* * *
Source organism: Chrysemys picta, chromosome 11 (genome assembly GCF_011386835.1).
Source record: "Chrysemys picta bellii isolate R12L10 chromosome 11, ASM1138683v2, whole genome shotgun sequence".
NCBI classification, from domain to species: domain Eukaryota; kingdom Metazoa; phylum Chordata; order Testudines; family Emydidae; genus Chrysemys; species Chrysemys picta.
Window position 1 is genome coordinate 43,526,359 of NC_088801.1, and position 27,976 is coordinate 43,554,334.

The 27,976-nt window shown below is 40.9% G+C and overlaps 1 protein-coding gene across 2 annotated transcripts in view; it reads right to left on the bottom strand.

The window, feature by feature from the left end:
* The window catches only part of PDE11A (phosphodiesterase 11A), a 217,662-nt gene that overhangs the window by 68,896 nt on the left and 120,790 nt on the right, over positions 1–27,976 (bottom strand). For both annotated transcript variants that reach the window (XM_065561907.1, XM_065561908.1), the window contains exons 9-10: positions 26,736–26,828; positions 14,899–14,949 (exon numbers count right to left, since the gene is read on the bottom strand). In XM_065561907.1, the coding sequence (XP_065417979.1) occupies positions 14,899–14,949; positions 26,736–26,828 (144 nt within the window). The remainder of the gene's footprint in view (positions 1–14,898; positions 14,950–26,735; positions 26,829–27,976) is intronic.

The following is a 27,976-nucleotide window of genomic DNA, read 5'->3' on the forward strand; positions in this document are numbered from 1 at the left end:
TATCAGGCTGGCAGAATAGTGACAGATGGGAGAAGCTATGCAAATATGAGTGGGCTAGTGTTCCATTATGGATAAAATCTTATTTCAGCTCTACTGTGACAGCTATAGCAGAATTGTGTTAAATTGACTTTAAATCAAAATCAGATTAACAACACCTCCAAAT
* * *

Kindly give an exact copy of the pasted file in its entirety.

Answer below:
Source organism: Chrysemys picta, chromosome 11 (genome assembly GCF_011386835.1).
Source record: "Chrysemys picta bellii isolate R12L10 chromosome 11, ASM1138683v2, whole genome shotgun sequence".
NCBI classification, from domain to species: domain Eukaryota; kingdom Metazoa; phylum Chordata; order Testudines; family Emydidae; genus Chrysemys; species Chrysemys picta.
Window position 1 is genome coordinate 43,526,359 of NC_088801.1, and position 27,976 is coordinate 43,554,334.

The 27,976-nt window shown below is 40.9% G+C and overlaps 1 protein-coding gene across 2 annotated transcripts in view; it reads right to left on the bottom strand.

The window, feature by feature from the left end:
* The window catches only part of PDE11A (phosphodiesterase 11A), a 217,662-nt gene that overhangs the window by 68,896 nt on the left and 120,790 nt on the right, over positions 1–27,976 (bottom strand). For both annotated transcript variants that reach the window (XM_065561907.1, XM_065561908.1), the window contains exons 9-10: positions 26,736–26,828; positions 14,899–14,949 (exon numbers count right to left, since the gene is read on the bottom strand). In XM_065561907.1, the coding sequence (XP_065417979.1) occupies positions 14,899–14,949; positions 26,736–26,828 (144 nt within the window). The remainder of the gene's footprint in view (positions 1–14,898; positions 14,950–26,735; positions 26,829–27,976) is intronic.

The following is a 27,976-nucleotide window of genomic DNA, read 5'->3' on the forward strand; positions in this document are numbered from 1 at the left end:
TATCAGGCTGGCAGAATAGTGACAGATGGGAGAAGCTATGCAAATATGAGTGGGCTAGTGTTCCATTATGGATAAAATCTTATTTCAGCTCTACTGTGACAGCTATAGCAGAATTGTGTTAAATTGACTTTAAATCAAAATCAGATTAACAACACCTCCAAAT